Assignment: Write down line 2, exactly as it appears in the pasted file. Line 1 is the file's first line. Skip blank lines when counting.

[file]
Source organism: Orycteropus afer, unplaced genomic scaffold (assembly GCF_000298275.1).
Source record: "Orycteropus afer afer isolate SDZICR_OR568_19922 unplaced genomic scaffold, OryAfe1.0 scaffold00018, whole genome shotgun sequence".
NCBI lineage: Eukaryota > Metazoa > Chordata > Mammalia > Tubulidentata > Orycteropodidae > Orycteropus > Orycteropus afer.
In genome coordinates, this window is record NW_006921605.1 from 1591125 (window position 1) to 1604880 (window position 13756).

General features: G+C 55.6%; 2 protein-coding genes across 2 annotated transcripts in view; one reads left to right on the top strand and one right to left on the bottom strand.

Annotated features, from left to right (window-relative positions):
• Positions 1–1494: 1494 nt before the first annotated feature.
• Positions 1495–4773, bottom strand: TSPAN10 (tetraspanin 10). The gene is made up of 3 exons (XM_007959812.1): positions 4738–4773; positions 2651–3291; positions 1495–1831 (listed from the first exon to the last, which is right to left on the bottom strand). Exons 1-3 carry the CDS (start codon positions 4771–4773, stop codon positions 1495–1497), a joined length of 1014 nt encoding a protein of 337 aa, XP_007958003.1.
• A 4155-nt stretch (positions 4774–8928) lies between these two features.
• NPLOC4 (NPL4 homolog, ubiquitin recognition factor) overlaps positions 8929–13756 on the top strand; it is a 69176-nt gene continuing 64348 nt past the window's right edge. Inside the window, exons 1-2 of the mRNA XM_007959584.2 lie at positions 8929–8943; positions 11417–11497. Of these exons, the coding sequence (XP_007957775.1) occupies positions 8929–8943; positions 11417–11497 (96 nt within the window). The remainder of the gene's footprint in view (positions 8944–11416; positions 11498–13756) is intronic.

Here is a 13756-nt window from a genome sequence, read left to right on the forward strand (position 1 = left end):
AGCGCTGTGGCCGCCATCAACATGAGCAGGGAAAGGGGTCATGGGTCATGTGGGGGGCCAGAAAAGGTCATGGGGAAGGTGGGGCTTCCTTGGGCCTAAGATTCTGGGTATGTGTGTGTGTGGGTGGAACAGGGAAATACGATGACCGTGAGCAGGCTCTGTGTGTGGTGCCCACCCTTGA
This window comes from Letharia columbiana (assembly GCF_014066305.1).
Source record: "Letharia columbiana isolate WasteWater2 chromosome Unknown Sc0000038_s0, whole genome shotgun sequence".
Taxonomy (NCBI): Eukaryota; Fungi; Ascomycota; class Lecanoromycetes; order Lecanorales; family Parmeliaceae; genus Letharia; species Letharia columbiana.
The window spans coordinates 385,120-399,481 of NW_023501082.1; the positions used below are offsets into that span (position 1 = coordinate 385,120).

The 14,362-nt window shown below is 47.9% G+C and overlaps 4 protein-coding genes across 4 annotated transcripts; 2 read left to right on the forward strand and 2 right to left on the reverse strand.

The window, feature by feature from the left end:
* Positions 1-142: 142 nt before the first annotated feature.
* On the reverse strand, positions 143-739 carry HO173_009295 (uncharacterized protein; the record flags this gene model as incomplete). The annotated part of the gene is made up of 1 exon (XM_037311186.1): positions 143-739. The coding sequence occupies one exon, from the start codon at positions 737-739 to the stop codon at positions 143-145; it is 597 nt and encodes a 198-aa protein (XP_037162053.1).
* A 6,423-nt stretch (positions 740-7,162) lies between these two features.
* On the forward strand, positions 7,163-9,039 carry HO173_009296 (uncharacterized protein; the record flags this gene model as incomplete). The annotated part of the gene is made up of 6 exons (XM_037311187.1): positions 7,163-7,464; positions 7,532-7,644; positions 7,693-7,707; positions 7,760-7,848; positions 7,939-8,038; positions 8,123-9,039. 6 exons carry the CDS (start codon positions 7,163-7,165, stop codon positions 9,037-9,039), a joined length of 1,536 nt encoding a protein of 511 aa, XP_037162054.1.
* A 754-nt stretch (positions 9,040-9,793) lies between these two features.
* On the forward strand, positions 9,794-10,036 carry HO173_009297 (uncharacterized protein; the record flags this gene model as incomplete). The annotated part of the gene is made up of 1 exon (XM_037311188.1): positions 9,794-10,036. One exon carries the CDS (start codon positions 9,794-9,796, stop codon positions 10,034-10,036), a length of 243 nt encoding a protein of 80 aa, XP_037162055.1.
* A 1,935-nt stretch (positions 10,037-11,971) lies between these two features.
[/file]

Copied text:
Source record: "Orycteropus afer afer isolate SDZICR_OR568_19922 unplaced genomic scaffold, OryAfe1.0 scaffold00018, whole genome shotgun sequence".